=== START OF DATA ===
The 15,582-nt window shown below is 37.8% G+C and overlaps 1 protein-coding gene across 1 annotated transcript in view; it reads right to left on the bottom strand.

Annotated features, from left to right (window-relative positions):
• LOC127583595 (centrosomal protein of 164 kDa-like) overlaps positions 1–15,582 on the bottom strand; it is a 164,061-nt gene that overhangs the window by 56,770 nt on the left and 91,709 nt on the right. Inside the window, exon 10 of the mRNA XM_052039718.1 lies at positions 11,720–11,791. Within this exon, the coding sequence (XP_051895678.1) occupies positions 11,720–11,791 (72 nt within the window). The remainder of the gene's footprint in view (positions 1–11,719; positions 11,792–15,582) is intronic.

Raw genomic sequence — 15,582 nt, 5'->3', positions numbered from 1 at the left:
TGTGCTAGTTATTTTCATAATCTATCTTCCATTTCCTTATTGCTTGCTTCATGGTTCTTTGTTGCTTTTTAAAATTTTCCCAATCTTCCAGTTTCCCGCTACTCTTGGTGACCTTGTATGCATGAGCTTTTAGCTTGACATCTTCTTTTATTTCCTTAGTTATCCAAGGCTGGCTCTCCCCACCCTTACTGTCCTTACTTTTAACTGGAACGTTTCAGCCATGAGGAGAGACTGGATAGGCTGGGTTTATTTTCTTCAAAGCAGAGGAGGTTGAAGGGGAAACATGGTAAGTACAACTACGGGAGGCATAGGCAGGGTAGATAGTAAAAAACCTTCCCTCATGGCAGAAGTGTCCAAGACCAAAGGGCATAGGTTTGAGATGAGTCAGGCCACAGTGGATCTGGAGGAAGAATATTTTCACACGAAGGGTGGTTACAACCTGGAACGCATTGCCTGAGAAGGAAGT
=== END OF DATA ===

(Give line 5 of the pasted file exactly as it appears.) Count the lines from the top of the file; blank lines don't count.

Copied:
TGTGCTAGTTATTTTCATAATCTATCTTCCATTTCCTTATTGCTTGCTTCATGGTTCTTTGTTGCTTTTTAAAATTTTCCCAATCTTCCAGTTTCCCGCTACTCTTGGTGACCTTGTATGCATGAGCTTTTAGCTTGACATCTTCTTTTATTTCCTTAGTTATCCAAGGCTGGCTCTCCCCACCCTTACTGTCCTTACTTTTAACTGGAACGTTTCAGCCATGAGGAGAGACTGGATAGGCTGGGTTTATTTTCTTCAAAGCAGAGGAGGTTGAAGGGGAAACATGGTAAGTACAACTACGGGAGGCATAGGCAGGGTAGATAGTAAAAAACCTTCCCTCATGGCAGAAGTGTCCAAGACCAAAGGGCATAGGTTTGAGATGAGTCAGGCCACAGTGGATCTGGAGGAAGAATATTTTCACACGAAGGGTGGTTACAACCTGGAACGCATTGCCTGAGAAGGAAGT